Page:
In addition, Walker says JABA plans to work closely with the Lodge, referring people who need more affordable accommodations to JABA’s assisted living facility, Mountainside Senior Living.

One thing Hilliard is particularly proud of is the fact that the assisted living units are the same size as the residential units, meaning seniors don't have to suffer the indignity of getting rid of all their stuff when they need more help.

"You can keep your things about you," he says.

The Old Trail facility is expected to be finished and fully staffed with close to 100 employees in late April 2012.

Read more on: old trail


Doubt this will be a Medicare facility. Only for the "Job Creator" crowd.

such an altruist!

Stupid people trying to make money. How dare they!

More like stupid people spending $ on a ripoff if they
do. Only a small % of people could afford it. The
community ploy is gagsome.

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So these wealty people will pay big bucks to live there and their wealth will trickle down the ladder to nurses, maintanace people, cab drivers, landscapers, store clerks etc.

Ronald Reagan would be so proud.

The way the economy is going Seniors may be the only ones who can afford to buy a home. I can foresee elderly parents saying to their kids, " I'll buy you home if you live here. " Otherwise, I don't know many grown kids that want to live in such close proximity to their parents - if they have a choice - do you ?

Agreed Paradox, but is there a construction site out there that doesn't have illegals working? If so, I haven't seen it. According to our "glorious leaders", they are an important part of the economy. Go figure.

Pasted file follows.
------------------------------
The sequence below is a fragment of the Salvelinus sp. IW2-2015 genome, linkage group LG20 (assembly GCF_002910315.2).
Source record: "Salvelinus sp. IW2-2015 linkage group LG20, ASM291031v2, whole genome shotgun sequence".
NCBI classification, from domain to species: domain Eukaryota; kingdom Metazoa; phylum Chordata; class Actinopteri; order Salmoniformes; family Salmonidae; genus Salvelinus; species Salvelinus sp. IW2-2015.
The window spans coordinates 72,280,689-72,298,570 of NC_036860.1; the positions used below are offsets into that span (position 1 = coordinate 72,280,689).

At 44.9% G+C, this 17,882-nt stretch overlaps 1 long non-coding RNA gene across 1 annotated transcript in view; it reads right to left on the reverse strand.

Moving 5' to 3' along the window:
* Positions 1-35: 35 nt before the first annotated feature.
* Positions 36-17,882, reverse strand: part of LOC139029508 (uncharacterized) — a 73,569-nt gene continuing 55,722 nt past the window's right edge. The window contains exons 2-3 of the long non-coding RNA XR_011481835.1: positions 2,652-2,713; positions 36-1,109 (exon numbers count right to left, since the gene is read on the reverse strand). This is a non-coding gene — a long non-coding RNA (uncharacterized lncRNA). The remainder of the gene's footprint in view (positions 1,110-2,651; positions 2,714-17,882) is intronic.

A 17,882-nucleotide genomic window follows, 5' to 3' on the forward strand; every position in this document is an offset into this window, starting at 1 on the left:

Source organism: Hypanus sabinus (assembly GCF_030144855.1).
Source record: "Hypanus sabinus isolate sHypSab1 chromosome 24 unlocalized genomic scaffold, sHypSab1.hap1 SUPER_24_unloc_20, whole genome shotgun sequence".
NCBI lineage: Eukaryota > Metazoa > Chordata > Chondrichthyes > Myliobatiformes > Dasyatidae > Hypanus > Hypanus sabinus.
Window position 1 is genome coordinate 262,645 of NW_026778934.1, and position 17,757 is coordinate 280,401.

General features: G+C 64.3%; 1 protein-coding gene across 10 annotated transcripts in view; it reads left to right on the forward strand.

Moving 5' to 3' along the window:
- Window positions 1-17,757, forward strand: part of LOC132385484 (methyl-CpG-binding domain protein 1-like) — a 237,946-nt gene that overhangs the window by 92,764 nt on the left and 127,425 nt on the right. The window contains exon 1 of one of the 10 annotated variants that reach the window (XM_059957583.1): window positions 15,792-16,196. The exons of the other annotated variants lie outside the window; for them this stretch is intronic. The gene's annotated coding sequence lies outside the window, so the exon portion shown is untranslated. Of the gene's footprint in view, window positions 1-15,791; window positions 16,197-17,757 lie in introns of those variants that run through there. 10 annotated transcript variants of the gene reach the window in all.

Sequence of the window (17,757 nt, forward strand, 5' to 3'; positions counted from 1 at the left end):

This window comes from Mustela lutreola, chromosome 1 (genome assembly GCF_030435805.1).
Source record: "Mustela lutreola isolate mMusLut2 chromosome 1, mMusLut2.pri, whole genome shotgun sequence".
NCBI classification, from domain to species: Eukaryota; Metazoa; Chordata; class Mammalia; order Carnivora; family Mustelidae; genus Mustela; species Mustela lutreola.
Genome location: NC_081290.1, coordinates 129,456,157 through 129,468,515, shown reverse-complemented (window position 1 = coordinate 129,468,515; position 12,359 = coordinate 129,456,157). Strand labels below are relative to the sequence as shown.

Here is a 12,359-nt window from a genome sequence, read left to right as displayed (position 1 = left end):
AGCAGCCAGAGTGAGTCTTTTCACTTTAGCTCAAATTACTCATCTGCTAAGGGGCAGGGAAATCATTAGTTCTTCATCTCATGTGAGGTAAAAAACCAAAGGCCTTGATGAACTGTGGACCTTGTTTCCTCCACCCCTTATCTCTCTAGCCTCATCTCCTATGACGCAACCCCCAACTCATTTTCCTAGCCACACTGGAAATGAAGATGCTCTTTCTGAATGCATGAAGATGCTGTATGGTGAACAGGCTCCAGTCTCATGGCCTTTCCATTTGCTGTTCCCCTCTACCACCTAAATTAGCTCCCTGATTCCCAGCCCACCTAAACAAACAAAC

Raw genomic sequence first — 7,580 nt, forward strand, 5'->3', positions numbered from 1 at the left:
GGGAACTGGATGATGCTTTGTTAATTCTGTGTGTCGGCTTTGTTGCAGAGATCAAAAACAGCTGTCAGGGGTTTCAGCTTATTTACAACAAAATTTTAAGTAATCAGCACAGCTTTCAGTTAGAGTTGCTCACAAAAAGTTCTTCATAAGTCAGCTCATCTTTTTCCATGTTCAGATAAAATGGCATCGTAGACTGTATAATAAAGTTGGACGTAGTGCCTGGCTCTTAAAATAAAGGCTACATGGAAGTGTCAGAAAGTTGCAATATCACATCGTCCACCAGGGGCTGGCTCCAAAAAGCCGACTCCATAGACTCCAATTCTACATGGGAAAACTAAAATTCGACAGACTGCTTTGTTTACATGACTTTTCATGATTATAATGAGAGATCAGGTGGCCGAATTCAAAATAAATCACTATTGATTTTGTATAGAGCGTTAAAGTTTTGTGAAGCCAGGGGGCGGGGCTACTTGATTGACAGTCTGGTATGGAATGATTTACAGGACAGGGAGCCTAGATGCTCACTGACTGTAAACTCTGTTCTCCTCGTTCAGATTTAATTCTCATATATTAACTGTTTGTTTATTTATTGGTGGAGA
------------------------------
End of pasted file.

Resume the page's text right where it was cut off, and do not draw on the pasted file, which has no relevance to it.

onwidit, if what you're saying is true and there is not a construction site without undocumented immigrants, then I would say that there is no doubt that they are an important part of the economy. Ironic that your words prove the point that belies your apparent argument.

I agree Tim, Reagan would be proud. Better the money should "trickle down" to people who earn it by providing some goods or services. The alternative model which some people seem to favor is use the government's taxing power to take the money from the seniors and others and distribute the wealth to people who are not productive, do little or nothing to advance the common good, or actually drag the society down.

...funny how my original comment posted earlier was deleted...
..truth hurts,eh?

this is a great project - will be wonderful for the folks and their families who live there.


Truth? Making such claims without providing any evidence to support them hardly qualifies as truth.

Not so fast, amigo......why don't they just at least become legal aliens? They are not an important contributors to our society or economy, although they do keep law enforcement busy investigating accidents and crime.

@Wag, I agree. I am so glad somebody is building something other than subsidized (affordable) housing. There is so much affodable housing on the market now that's empty. I also agree we should chase away the illegal aliens. We have so many native born unemployed construction workers looking for employment now. They should not have to compete with those who are willing to work for half as much. These people have mortgages to pay.

As for "trickle down" any money out there was not put out there by poor people, and if they have any, it must have trickled down some way or given to them as welfare. Either way, if it costs between $3500 and $5000 a month, they won't be trickling here either. At least 100 people will find employment (which is a part of "trickle down").

Our senior generation is growing tremendously fast. This facility will prodive a percentage of seniors a nice option; they have worked hard, invested wisely for years, and frankly, deserve a CHOICE if they can afford it. At the same time an opportunity will be available for caregivers, administrative staff, grounds-keepers and other professionals providing those trained and educated to take on the positions. Let's hope those who are not legalized citizens will not be included in this mix. I am excited and impressed with this facility.